It has taken a couple decades, but UK foster care reform has finally followed the U.S. in deciding that it is much more important for a child to grow up in a permanent, transracial family than it is for that child to languish in foster care while waiting for a racial match that may never come.
In 1994, the United States enacted the Multiethnic Placement Act, which prohibits agencies from refusing or delaying foster or adoptive placements because of a child’s or foster/adoptive parent’s race, color, or national origin.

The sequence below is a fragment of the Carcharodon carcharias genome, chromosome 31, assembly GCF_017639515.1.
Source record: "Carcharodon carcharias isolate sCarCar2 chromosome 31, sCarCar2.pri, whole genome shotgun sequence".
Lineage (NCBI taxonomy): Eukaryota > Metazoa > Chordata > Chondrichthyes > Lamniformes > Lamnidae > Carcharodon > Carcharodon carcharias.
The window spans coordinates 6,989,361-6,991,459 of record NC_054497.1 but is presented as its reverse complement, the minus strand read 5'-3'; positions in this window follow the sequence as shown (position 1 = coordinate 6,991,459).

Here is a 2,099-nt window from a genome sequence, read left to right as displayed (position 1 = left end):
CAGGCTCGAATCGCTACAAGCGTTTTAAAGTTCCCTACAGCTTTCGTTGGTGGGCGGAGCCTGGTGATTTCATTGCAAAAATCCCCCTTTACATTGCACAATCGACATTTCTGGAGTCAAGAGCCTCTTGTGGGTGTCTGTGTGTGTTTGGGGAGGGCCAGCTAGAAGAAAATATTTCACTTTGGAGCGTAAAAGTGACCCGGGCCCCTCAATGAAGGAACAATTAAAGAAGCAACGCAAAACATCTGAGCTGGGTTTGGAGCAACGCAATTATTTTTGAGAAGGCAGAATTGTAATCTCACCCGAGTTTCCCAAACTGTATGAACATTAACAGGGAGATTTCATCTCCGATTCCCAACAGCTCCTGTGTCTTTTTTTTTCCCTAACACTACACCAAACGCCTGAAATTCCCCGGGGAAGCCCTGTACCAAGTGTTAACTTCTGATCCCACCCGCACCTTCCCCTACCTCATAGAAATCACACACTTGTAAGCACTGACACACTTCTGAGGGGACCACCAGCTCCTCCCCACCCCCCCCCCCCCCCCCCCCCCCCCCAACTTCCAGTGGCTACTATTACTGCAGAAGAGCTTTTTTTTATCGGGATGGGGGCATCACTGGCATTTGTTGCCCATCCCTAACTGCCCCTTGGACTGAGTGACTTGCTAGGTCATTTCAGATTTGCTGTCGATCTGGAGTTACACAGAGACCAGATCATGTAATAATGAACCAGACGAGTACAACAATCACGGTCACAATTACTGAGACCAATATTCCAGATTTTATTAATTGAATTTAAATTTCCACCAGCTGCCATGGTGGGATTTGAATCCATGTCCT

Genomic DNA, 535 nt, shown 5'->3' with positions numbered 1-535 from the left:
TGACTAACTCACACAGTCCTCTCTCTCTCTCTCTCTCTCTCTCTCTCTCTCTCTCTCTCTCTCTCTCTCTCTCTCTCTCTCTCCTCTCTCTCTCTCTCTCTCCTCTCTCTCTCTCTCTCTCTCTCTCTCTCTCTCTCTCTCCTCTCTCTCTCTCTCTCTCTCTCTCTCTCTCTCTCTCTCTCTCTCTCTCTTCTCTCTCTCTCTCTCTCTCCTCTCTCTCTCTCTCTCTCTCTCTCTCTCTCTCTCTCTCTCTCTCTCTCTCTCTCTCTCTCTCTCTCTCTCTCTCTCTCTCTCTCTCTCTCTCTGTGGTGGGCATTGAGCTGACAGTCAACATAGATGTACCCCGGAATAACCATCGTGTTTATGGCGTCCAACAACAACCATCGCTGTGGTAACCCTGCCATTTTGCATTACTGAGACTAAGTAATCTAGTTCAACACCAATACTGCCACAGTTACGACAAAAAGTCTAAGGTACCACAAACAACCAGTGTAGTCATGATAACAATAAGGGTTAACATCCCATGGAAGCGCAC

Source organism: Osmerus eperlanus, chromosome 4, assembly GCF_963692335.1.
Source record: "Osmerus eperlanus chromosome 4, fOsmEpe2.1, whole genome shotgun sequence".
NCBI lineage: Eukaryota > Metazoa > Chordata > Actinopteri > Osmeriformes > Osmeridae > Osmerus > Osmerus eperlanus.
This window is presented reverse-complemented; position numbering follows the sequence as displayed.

The United Kingdom’s Children and Families Act 2014 removes the duty placed on social workers to match the ethnicity of a child with their adoptive parents. It also strengthens the concept of “concurrent planning,” another important child welfare concept developed by the U.S., which allows a foster child to be placed in a prospective adoptive family’s home before the parental rights have been terminated.
The economic benefits of adoption in the UK are reported in research which used a cost calculator for children’s services developed by Loughborough University. Research suggests it costs a local authority £25,782 to have a child adopted, compared to up to £400,000 for each child remaining in long-term care.